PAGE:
Digital Innovation and the Bear Experience

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Everyone is talking about innovation and digital. The words are getting washed up completely and it’s fair to ask if this is a hype that will pass. I’d argue that it won’t. I’d argue that this is the new norm and it will be commoditized just like having a “home page” or an “app” have.

The driver behind this is our expectation of experiences. We do not want to exchange money for things anymore, we expect that for what we pay, companies should give us an experience.

Build a Bear

Build a bear is a prime example where a simple product becomes an experience. They have turned the cuddly bear from a toy you buy and play with to a toy and a service.

As a customer you start by going to their store and build your bear. You go through the experience of selecting body, head and accessories. You pay more for fancy stuff of course.

Image from careers.buildabear.com

What is unique is that the bear then get’s a virtual persona where you can play with your bear online, send it to the north pole and you will receive post cards from it’s trip.

Build a bear has been innovative around the cuddly bear. They’ve turned a toy product into a service they can charge a premium for.

Moving from products and services to experiences.

We expect experiences with what we buy. No matter if it is a product or a service. This can range from your café experience to buying a car.

A business that wants to stay relevant and not get into a price war needs to start building these experiences for their customers. They need to shift from product innovation to service innovation.

Build a bear does this beautifully. They are not throwing themselves into a price war where the only increase in margin can come from lowering their cost of manufacturing. They create experiences that are unique. Experiences they can charge a premium for. By adding more services to the experience they make it hard for a competitor to copy their service chain without a huge investment up front.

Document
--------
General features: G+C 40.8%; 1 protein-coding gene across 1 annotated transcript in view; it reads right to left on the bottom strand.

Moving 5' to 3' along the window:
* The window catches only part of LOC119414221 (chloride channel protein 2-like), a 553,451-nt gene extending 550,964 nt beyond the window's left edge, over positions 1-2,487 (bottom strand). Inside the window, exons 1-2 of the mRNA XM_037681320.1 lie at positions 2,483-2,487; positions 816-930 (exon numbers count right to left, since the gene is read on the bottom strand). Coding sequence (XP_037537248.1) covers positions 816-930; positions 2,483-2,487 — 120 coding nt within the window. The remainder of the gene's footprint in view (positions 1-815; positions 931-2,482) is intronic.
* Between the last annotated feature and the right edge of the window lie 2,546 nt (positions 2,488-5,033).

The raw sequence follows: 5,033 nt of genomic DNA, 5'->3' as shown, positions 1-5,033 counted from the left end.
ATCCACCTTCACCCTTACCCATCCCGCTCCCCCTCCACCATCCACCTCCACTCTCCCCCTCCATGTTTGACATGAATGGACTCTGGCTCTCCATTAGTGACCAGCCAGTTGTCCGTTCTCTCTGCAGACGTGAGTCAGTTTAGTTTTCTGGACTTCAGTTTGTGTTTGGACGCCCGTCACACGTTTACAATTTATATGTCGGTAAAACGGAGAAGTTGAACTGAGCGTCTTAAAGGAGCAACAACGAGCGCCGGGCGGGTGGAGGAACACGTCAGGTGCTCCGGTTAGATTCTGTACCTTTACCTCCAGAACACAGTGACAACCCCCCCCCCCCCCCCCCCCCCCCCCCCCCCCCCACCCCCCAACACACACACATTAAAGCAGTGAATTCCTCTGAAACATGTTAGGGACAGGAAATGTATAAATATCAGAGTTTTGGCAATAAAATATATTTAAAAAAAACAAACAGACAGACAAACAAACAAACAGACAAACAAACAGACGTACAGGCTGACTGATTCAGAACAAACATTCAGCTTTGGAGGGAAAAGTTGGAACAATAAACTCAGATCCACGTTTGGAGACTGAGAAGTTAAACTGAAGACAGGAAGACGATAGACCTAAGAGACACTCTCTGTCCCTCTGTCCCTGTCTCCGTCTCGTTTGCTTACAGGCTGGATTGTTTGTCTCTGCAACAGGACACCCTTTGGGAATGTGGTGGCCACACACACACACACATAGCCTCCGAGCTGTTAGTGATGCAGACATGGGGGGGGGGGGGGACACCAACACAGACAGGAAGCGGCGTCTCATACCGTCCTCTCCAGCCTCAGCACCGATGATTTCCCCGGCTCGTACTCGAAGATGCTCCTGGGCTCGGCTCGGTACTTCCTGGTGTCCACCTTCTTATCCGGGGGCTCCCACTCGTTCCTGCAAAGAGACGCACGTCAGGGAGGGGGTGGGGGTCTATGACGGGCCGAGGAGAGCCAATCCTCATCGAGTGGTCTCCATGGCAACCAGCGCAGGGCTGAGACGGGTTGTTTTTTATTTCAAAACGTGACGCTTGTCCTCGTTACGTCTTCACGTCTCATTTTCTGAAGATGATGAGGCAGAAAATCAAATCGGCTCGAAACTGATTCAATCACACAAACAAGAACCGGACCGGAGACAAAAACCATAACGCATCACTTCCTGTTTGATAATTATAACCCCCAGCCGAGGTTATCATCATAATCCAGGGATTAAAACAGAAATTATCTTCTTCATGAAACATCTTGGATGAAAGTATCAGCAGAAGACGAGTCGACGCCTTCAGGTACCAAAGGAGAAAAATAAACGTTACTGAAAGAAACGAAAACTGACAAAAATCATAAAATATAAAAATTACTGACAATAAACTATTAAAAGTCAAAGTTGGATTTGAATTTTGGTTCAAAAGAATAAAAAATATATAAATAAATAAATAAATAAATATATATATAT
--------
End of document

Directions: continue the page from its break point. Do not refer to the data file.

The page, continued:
At Avanade we see this shift in most of our consumer goods clients. They are all trying to figure out how add to the experience and turn their products into services. In our services clients we see a push to chaining services together to make their unique experience hard to copy. Banks are investing heavily in this now. Moving deeper into your household economy with apps and online services.

This is only logical. We as consumers, or buyers, are lazy. We want our experiences to be easy. If my travel agency takes care of everything for me, I’ll pay for that service. If my coffee machine maker calls me when I need to cleanse my machine, I’ll pay a premium for the machine. If my phone gives me all the services I need. I’ll never switch.

Same old, same old?

We have of course always loved it when the customer service is great. We gladly tip our waiter if we had good service. In that sense, turning products into services and chaining them together is nothing new. What is new is that companies that aren’t pure service companies are investing into this. They are switching from gaining value in the exchange of goods to gaining value in creating experiences.

There is an opportunity for you here.

One of the most important enablers of this is technology. As developers, architects and technology leaders we play a huge role in creating these services. Build a bear wouldn’t be successful without the technology component, nor would the banks.

The shift from product dominance to service dominance is a huge opportunity for us as technologists to truly disrupt and create unique values. Most businesses do not understand technology as well as you and have a hard time to turn technical advancements into innovation for their market.